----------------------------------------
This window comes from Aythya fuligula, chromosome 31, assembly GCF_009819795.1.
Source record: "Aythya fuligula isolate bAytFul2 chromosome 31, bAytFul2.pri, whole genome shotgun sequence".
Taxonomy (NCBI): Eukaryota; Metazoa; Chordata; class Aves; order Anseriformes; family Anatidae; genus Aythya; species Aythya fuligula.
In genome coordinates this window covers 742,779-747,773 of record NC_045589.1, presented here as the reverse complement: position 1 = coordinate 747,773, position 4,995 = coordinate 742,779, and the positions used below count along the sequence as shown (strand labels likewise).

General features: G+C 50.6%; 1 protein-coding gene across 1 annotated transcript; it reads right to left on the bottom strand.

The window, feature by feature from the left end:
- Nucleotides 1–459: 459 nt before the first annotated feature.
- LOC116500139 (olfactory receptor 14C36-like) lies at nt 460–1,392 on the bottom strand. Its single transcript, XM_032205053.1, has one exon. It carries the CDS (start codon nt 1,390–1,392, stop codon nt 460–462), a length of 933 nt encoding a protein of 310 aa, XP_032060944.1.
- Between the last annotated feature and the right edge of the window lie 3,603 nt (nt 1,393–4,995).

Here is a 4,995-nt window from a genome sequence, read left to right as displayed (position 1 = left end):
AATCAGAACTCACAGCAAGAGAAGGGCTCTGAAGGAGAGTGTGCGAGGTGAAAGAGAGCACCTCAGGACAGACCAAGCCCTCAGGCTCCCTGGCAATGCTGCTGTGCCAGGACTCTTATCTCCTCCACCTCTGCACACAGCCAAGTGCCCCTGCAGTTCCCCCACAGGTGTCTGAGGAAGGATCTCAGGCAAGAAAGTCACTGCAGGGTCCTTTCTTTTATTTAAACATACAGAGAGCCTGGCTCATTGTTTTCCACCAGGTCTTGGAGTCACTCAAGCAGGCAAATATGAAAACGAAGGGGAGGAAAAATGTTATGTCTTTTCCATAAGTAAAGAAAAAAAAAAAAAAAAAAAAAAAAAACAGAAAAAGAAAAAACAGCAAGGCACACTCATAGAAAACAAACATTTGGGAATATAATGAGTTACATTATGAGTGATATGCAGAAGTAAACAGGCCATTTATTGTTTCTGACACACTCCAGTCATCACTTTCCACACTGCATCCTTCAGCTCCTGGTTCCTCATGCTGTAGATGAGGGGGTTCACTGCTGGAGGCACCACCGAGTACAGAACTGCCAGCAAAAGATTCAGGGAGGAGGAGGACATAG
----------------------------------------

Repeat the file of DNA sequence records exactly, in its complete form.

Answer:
This window comes from Aythya fuligula, chromosome 31, assembly GCF_009819795.1.
Source record: "Aythya fuligula isolate bAytFul2 chromosome 31, bAytFul2.pri, whole genome shotgun sequence".
Taxonomy (NCBI): Eukaryota; Metazoa; Chordata; class Aves; order Anseriformes; family Anatidae; genus Aythya; species Aythya fuligula.
In genome coordinates this window covers 742,779-747,773 of record NC_045589.1, presented here as the reverse complement: position 1 = coordinate 747,773, position 4,995 = coordinate 742,779, and the positions used below count along the sequence as shown (strand labels likewise).

General features: G+C 50.6%; 1 protein-coding gene across 1 annotated transcript; it reads right to left on the bottom strand.

The window, feature by feature from the left end:
- Nucleotides 1–459: 459 nt before the first annotated feature.
- LOC116500139 (olfactory receptor 14C36-like) lies at nt 460–1,392 on the bottom strand. Its single transcript, XM_032205053.1, has one exon. It carries the CDS (start codon nt 1,390–1,392, stop codon nt 460–462), a length of 933 nt encoding a protein of 310 aa, XP_032060944.1.
- Between the last annotated feature and the right edge of the window lie 3,603 nt (nt 1,393–4,995).

Here is a 4,995-nt window from a genome sequence, read left to right as displayed (position 1 = left end):
AATCAGAACTCACAGCAAGAGAAGGGCTCTGAAGGAGAGTGTGCGAGGTGAAAGAGAGCACCTCAGGACAGACCAAGCCCTCAGGCTCCCTGGCAATGCTGCTGTGCCAGGACTCTTATCTCCTCCACCTCTGCACACAGCCAAGTGCCCCTGCAGTTCCCCCACAGGTGTCTGAGGAAGGATCTCAGGCAAGAAAGTCACTGCAGGGTCCTTTCTTTTATTTAAACATACAGAGAGCCTGGCTCATTGTTTTCCACCAGGTCTTGGAGTCACTCAAGCAGGCAAATATGAAAACGAAGGGGAGGAAAAATGTTATGTCTTTTCCATAAGTAAAGAAAAAAAAAAAAAAAAAAAAAAAAAACAGAAAAAGAAAAAACAGCAAGGCACACTCATAGAAAACAAACATTTGGGAATATAATGAGTTACATTATGAGTGATATGCAGAAGTAAACAGGCCATTTATTGTTTCTGACACACTCCAGTCATCACTTTCCACACTGCATCCTTCAGCTCCTGGTTCCTCATGCTGTAGATGAGGGGGTTCACTGCTGGAGGCACCACCGAGTACAGAACTGCCAGCAAAAGATTCAGGGAGGAGGAGGACATAG